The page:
Given that background, a fundamental innovation for bitcoin was Satoshi’s solution to making something that is digitally scarce – there can only be 21 million bitcoins – offering us something unusual for finance. Collateral has a fundamentally different risk profile that is unique from that which is being created continuously or can be reproduced at will.
We should treat the custody of bitcoin and the pricing of risk in the bitcoin lending markets differently than assets backed by a seemingly endless supply of dollars. The reason is simple: if someone loses your bitcoins, there’s no way to make more of them to make you whole. They are, in fact, irreversibly gone.
Traditionally oriented lenders balk at the idea of non-restricted collateral for their loans. They would argue that a pure balance sheet loan – making the loan as an investment of its own capital risk – is less efficient than a remortgage.
To be sure, a company’s potential returns won’t be a juicy one when leveraged by renegotiating a borrower’s collateral, getting more dollars and generating even more loans for that specific lender in a cycle that repeats itself. goes. However, borrowers often lack the necessary information to understand the risks they take on when posting collateral to a lender that only offers this model, even though it is currently common to almost all centralized crypto lenders. represents.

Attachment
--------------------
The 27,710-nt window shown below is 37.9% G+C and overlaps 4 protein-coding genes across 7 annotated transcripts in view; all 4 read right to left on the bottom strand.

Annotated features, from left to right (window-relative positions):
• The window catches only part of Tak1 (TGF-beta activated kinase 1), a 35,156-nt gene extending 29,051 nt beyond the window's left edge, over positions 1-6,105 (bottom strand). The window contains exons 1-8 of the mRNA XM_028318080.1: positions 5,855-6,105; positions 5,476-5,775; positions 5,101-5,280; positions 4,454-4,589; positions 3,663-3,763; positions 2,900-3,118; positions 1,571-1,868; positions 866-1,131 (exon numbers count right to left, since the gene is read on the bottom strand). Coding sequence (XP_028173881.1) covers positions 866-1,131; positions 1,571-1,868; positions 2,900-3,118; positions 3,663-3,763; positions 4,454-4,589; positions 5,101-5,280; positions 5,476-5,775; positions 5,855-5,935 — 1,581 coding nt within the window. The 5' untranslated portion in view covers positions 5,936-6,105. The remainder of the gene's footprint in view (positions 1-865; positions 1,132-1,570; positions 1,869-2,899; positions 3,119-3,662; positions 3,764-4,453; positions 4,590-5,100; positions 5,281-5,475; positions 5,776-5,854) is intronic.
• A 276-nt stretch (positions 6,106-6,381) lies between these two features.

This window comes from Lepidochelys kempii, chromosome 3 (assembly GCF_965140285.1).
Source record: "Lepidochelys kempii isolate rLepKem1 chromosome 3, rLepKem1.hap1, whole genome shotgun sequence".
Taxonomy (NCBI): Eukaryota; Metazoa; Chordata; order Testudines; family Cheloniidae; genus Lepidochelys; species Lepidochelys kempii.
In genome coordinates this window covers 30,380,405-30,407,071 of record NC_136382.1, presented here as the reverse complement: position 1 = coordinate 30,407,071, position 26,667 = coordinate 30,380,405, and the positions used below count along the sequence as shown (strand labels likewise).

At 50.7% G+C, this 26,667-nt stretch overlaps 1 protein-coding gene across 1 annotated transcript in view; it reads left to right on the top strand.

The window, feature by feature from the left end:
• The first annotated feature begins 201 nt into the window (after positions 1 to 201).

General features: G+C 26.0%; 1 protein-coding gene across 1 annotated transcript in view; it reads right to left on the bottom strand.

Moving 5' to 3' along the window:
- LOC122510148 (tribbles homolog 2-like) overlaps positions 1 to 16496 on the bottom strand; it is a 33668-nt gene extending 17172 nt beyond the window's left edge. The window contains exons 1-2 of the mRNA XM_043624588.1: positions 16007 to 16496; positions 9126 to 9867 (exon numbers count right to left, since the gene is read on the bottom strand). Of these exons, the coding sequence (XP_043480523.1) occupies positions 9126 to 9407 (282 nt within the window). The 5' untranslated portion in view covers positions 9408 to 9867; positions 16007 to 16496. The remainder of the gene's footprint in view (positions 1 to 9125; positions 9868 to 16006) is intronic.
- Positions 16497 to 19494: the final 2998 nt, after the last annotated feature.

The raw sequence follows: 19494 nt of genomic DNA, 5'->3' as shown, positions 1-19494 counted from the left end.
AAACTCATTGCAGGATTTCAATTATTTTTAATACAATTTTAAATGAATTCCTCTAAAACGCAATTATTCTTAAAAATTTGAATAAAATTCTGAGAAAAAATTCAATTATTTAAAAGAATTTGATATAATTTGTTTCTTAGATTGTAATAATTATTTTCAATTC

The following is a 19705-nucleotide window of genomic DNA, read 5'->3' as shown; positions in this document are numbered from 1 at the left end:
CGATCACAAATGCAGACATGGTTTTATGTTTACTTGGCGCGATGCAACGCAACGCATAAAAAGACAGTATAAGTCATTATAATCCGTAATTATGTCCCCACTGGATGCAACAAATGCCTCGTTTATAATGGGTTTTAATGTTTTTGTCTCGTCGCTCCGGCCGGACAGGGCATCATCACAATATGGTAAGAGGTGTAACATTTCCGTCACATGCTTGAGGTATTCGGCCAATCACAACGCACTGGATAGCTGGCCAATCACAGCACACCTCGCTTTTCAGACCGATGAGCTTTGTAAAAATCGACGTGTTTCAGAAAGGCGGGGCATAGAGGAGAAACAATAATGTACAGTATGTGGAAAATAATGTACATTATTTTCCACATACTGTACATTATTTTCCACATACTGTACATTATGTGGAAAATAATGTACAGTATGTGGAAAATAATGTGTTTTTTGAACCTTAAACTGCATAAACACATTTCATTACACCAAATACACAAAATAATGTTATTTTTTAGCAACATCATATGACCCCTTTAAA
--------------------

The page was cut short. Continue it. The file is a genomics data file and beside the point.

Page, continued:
In the aftermath of failures in crypto and now banking – where customer deposits above a certain threshold are treated as if the depositor were an investor with a cap – it is clear that those depositors and borrowers have no intention of investing in the platform. was (or the bank’s) business. Yet, in a failure the depositors suddenly find themselves creditors of the failed business.
For everyday retail customers taking out personal loans and being asked to post bitcoin as collateral, it would seem sensible that they understand what is going to happen to their money and therefore understand what they are paying for. What kind of overall risk they are taking on the loan.
$5 terms like “remortgage” are rarely understood by borrowers today. Education for market participants is the most effective way to bridge the gap between the status quo in finance and the real benefits of bitcoin and a sustainable path in light of digital scarcity. A powerful way for market participants – in this case borrowers – to get a sense of the risk involved is simply to ask what will happen to their collateral before their loan is repaid.
Fortunately, the key learning for these customers is a simple truth: non-recourse loans are a better and objectively less risky way to borrow and will naturally be worth some premium to many customers. This can take the form of lower interest rates for high-risk loans or higher fees for secured, non-recourse loans.
A more transparent market would offer both loan types and associated interest rates side by side. An informed borrower considering the risks and costs may choose a lower rate/higher risk loan, but they will do so from a place of informed consent and will not unexpectedly find themselves a creditor in a forum’s bankruptcy proceedings, potentially keeping their bitcoin forever. will lose for ,
During the last bull cycle, we have seen alarming levels of risk taking with clients’ assets. Until we see more information in the market about how customers’ assets are used on the platform and a recognition that bitcoin and digital scarcity need to be thought of in a fundamentally different way than traditional finance, it appears that It is expected that this would be a highly leveraged scenario and subsequent loss of assets. Don’t repeat yourself in the future.
The views and opinions expressed here are the views and opinions of the author and do not necessarily reflect those of Nasdaq, Inc.